As the 2013 growing season winds up a lot of tree planters are out in the field doing some autumn weed control and taking stock of the year’s results… which is great for me because I get a lot of updates from customers with great news about how well their trees are doing in tree tubes. I received this email over the weekend from a customer in Mississippi:
Scouted all of my trees today, here’s what I came up with:
400 trees planted
174 grown out of/above the tree tube
37 died for various reasons, will re-plant this winter
91% survival rate
I’m pretty impressed! Here’s some pics for you, the stick standing by the trees is 6′ tall.
Pretty good! For me getting photographs and data from customers is like Christmas coming early. I mostly grow trees vicariously through my customers, and feel a part of every success story – even after thousands of similar success stories. Here are some of the photos this customer sent. Click the photos to enlarge.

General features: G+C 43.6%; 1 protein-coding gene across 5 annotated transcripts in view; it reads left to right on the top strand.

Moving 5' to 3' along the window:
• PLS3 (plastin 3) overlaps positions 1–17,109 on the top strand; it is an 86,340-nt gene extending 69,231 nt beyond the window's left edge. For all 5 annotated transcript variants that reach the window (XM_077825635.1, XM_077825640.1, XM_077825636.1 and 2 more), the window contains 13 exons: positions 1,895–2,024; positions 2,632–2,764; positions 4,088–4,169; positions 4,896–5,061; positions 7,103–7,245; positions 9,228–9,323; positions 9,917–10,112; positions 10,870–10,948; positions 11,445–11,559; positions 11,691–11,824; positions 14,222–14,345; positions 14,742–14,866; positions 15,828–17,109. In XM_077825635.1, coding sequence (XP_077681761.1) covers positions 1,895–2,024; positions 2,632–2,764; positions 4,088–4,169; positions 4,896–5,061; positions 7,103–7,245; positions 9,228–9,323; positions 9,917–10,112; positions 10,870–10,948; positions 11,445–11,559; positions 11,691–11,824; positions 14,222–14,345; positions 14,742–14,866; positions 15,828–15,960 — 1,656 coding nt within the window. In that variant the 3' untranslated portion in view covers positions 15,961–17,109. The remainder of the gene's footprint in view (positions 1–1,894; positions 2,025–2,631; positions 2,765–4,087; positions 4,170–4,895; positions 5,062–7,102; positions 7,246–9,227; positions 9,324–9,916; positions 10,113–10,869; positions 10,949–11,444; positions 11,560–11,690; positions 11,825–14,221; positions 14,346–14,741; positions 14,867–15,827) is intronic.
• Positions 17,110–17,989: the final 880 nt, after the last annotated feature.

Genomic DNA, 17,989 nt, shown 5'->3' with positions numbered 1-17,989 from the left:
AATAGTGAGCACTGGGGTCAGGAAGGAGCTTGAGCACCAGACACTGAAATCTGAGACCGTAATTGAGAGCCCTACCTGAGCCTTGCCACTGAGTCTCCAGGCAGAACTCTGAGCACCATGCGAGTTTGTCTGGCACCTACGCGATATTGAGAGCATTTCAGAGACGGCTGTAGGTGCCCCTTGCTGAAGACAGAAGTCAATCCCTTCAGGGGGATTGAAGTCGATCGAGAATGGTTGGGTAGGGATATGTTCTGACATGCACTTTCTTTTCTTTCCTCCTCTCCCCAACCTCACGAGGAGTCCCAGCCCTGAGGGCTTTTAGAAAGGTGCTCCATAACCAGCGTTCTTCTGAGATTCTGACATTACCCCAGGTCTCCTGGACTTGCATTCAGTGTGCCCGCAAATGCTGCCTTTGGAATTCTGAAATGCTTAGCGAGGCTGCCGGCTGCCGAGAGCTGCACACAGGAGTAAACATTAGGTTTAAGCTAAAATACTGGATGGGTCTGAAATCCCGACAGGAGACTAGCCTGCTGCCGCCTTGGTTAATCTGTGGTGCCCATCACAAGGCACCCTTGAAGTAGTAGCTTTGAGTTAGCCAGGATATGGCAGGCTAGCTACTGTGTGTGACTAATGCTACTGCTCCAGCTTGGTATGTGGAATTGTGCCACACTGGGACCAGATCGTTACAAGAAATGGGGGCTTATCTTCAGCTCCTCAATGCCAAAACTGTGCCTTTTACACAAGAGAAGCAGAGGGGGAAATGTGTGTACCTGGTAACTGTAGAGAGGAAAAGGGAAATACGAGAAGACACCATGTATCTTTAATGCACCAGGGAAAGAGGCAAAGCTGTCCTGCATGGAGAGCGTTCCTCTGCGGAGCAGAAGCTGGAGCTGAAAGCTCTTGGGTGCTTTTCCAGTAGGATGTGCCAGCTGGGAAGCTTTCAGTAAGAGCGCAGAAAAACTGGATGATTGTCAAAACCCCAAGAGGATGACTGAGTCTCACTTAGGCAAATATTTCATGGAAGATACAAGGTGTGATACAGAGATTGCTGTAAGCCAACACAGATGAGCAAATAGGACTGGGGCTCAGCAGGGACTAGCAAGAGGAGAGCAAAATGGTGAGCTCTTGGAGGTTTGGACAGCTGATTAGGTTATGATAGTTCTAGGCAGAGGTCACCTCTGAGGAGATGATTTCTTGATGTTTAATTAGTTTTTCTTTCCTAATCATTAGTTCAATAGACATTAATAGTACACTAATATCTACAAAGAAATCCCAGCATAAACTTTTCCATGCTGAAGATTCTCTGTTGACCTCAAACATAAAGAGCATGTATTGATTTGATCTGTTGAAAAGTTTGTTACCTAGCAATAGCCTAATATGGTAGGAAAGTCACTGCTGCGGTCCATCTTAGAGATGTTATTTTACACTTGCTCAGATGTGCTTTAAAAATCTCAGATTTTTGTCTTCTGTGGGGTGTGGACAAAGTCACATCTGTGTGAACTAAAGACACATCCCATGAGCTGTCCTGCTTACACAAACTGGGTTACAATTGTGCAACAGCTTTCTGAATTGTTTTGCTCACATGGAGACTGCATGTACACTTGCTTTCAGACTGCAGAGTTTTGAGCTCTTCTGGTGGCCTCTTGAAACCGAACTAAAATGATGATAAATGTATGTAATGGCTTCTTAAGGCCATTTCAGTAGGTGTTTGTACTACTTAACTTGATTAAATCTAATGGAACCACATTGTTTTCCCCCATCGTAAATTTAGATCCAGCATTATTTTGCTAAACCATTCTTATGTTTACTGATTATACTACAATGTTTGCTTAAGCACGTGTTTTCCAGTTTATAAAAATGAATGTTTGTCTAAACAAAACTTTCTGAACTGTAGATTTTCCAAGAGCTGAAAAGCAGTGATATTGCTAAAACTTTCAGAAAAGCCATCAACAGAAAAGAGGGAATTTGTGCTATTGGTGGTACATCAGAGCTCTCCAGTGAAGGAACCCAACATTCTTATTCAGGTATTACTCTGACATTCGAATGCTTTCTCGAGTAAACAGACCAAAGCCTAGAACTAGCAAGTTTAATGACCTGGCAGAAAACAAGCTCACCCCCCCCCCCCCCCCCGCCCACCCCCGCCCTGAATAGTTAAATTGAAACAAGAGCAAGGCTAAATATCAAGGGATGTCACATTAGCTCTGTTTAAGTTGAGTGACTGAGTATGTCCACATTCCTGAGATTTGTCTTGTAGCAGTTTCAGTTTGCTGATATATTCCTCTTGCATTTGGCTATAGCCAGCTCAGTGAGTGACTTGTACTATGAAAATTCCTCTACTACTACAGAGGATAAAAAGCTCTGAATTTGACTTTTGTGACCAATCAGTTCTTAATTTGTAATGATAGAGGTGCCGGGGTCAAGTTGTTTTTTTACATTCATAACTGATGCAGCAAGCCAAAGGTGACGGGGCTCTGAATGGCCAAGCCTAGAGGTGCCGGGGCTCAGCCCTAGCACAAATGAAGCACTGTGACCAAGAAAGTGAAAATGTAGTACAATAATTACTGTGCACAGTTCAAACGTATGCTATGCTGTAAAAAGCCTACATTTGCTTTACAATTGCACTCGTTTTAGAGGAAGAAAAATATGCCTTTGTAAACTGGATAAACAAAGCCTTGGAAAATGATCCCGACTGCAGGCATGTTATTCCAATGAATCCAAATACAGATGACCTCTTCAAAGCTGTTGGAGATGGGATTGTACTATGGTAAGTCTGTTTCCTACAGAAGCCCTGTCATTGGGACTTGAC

You get the idea! Some of these trees have significant crown growth above the tube, which bodes well for continued rapid growth next year and – more importantly – early production of acorns and other mast crops.
For me the most exciting and gratifying aspect of the photos I get from the field is that, almost universally, tree planters are doing things right. I see the use of high quality planting stock, I see good planting practices, I see aggressive weed control, and I see the tubes properly installed and maintained. Twenty-four years ago when I started with tree tubes that wasn’t the case (and as a forester I’m embarrassed to say that it was mostly foresters who were responsible for the mis-use of tree tubes – viewing them as a substitute for weed control and as a panacea to make up for a multitude of tree planting sins). I find it funny/sad/ironic that it has been the private landowner planting trees for wildlife habitat who are really out there doing things right and achieving the best results. My suspicion is that many of these folks come from agricultural backgrounds and innately understand the importance of site preparation and weed control.
It’s also great to see the widespread use of 1/2″ schedule 40 pvc electrical conduit as tree tube stakes. I used to field dozens of calls per year about failed wooden stakes. In the 4 years I have been selling and recommending pvc stakes I have not received a single complaint or heard of a single problem.
Keep the photos and data coming!!